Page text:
It’s in Tony Petersen’s DNA.
The Marshall University-Appalachian State rivalry is that ingrained.
And why wouldn’t it be?
Petersen was a record-setting quarterback at Marshall in 1987 and an assistant coach and offensive coordinator for 13 other seasons. Now he’s Appalachian State’s offensive coordinator.
Do the math.
When Petersen dons his headset in the Joan C. Edwards press box for Marshall’s game against the No. 23 Mountaineers at 3:30 p.m. Saturday, it will be the 10th time he has played or coached in this rivalry.
“Yeah, it’s in my DNA — it’s in both schools’ DNA,” Petersen pointed out. “It’s sad that this rivalry ever went away. But it did.”
The good news is the rivalry is back.
The better news is Petersen returned with it.
The difference is for only the second time in his career, Petersen actually will be coaching against the Thundering Herd in Huntington.
The first time occurred in the 2014 Conference USA championship game between Marshall and Louisiana Tech in “The Joan.” The Herd rallied for a 26-23 win and the only C-USA championship in head coach Doc Holliday’s tenure.
Petersen was LA Tech’s offensive coordinator.
“We came out on the short end there a little bit,” said Petersen, “but coming back is always special. I spent a lot of years there between playing and coaching. So, I’m always excited to come back. It’s always kind of a different feeling.
“And also to be at a place ... I know how big this rivalry (MU vs. App State) was in the past. In my opinion — it’s just my opinion — but these two teams should play every year. The stadiums are packed at both places. It’s just one of those rivalries that should always go on. Really, we should be in the same league, if it were up to me, but it’s not.”
That got Petersen’s memories flowing.
“Yeah, my junior year (1986) we lost to them,” he remembered. “And, then, in ‘87, my senior year, we lost to them (10-7 in Boone, North Carolina) during the season for the Southern Conference championship.
“But, then, we came and we beat them (24-10, again in Boone) in the third round (of the I-AA playoffs) to go to the national championship game. We played them twice that year. I think they were either No. 1 or No. 2 in the country. They had a great team.”
Then, Petersen quarterbacked Marshall into its first I-AA national championship game appearance, taking on Northeast Louisiana (now UL-Monroe). The Herd lost, 43-42, but Petersen put on a show, completing 28 of 54 passes for 474 yards and four touchdowns with three interceptions.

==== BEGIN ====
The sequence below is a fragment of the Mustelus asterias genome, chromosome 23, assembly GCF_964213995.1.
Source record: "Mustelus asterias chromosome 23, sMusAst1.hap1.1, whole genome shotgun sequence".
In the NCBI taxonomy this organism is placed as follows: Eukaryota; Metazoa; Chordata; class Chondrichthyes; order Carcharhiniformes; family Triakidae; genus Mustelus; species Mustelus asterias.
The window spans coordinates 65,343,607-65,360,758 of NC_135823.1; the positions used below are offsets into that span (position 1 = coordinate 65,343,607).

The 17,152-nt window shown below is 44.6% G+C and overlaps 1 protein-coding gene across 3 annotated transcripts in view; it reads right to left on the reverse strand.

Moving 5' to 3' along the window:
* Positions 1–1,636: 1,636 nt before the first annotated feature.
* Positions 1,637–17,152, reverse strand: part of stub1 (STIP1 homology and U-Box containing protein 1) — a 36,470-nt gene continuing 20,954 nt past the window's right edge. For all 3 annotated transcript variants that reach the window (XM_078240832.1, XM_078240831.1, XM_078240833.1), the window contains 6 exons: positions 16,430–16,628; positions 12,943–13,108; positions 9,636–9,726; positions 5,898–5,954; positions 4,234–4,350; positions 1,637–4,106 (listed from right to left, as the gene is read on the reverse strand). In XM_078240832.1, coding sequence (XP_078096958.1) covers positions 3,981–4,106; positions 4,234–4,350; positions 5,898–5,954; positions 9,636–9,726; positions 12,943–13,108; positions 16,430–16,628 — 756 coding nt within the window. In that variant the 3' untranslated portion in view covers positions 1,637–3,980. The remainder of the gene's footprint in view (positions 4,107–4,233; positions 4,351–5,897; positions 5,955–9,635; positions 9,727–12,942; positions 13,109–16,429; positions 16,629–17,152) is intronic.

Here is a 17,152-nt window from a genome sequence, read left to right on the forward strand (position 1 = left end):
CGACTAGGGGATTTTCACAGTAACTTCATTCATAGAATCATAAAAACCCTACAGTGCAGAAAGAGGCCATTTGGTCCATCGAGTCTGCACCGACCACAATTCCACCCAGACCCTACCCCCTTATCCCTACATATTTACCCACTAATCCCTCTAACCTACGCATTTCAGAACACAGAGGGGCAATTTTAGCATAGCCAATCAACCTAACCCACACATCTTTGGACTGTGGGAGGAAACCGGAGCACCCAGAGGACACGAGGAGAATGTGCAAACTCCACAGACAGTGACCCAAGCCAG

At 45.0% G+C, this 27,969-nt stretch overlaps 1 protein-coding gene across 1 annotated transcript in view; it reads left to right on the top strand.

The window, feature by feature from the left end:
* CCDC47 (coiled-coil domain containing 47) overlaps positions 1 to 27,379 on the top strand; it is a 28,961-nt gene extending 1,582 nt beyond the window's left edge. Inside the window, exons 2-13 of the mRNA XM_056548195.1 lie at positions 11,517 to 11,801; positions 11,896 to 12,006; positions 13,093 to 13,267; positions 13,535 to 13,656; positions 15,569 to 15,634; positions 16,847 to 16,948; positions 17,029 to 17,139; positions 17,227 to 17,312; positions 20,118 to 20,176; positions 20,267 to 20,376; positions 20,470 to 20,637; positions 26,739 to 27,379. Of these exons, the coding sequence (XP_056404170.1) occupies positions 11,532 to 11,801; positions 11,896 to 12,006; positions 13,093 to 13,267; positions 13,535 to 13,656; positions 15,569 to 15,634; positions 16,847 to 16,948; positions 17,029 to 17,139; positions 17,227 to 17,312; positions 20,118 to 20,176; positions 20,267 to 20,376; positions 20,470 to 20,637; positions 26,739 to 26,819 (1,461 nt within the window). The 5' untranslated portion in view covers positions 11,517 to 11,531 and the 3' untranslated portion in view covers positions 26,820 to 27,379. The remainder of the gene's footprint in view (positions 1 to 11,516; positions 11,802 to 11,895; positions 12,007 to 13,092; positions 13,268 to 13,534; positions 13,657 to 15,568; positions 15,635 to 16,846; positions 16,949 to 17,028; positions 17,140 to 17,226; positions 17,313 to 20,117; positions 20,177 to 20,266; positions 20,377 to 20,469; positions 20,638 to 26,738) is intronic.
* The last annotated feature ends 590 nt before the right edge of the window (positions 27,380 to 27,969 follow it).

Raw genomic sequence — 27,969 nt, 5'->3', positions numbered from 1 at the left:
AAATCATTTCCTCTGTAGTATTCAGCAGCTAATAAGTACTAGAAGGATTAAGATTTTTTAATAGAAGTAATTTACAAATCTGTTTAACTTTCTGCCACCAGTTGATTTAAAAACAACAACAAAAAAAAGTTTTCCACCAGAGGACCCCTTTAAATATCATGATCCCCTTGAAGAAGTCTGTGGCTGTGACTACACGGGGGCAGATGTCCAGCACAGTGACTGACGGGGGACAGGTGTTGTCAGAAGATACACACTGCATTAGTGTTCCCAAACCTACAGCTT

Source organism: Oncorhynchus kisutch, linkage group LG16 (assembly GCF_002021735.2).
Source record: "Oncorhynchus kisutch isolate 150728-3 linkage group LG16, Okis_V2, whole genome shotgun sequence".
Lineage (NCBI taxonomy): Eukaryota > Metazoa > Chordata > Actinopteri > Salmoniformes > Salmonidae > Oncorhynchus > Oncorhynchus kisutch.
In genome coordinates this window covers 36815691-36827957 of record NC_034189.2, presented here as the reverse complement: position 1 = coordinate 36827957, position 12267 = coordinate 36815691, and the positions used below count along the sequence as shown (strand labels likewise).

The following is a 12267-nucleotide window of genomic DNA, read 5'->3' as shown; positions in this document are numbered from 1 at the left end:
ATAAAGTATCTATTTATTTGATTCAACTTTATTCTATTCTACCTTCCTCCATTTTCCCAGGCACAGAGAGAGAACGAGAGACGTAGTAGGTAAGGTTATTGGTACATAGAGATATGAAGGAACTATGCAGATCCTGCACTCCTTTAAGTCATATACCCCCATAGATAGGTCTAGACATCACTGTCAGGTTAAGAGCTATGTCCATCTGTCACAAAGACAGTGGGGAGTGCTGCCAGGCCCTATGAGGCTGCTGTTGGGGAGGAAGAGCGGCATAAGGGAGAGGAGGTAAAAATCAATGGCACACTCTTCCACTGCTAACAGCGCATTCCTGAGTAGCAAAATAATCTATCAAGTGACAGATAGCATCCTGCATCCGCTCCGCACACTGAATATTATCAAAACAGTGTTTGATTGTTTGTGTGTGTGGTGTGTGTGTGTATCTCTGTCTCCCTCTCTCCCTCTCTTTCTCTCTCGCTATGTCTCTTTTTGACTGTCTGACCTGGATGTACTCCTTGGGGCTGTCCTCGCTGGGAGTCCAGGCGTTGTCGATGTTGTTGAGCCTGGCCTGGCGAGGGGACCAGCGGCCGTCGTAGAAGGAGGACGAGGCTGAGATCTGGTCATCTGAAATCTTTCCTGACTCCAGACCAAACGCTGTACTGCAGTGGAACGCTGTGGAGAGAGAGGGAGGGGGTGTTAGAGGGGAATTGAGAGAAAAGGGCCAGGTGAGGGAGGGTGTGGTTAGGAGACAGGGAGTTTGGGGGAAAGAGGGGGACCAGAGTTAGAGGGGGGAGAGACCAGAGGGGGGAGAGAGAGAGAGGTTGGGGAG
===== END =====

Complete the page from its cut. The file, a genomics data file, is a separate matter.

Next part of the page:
Just four years later, Petersen was back involved in the MU-App State rivalry.
“Oh, I mean, I have history playing against them,” he said. “And, then, when I came back to Marshall in 1991 — ‘91 through ‘98 or whatever it was — we played them every year.”
In 1991, he served as MU’s running backs coach. In ’92, he coached wide receivers. In 1993-95, he was quarterbacks coach. In ’96, tight ends coach. In ’97, back to quarterbacks coach. And in ’98, offensive coordinator and quarterbacks coach.
During that span, Marshall had a 2-4 record vs. the Mountaineers. That means Petersen is 3-6 when he plays or coaches against App State.
But, now, he’s on the other side of the ledger, since joining the staff of Appalachian State’s first-year head coach Shawn Clark.
So, what will it be like on Saturday to walk into “The Joan” and be in the visitors locker room for only the second time in his playing and coaching career?
“It will be a little bit different,” conceded Petersen. “I’m used to being there. ... Well, obviously, I didn’t play in that stadium, but I coached a lot of games there. I have had a lot of experiences there.
“But the flip side of that is I am coming in and I’m excited about a big-time game and I can’t wait to come in there and do what we can do.”
That’s because Petersen is a competitor — first, last and always.
“I love coming back to Huntington,” said Petersen. “I’m excited to come back and get to play there. Just like Shawn (a Charleston native) is excited to come back close to his hometown. That is what it’s all about. This is going to be a blast.”
It’s a present-day blast from the past.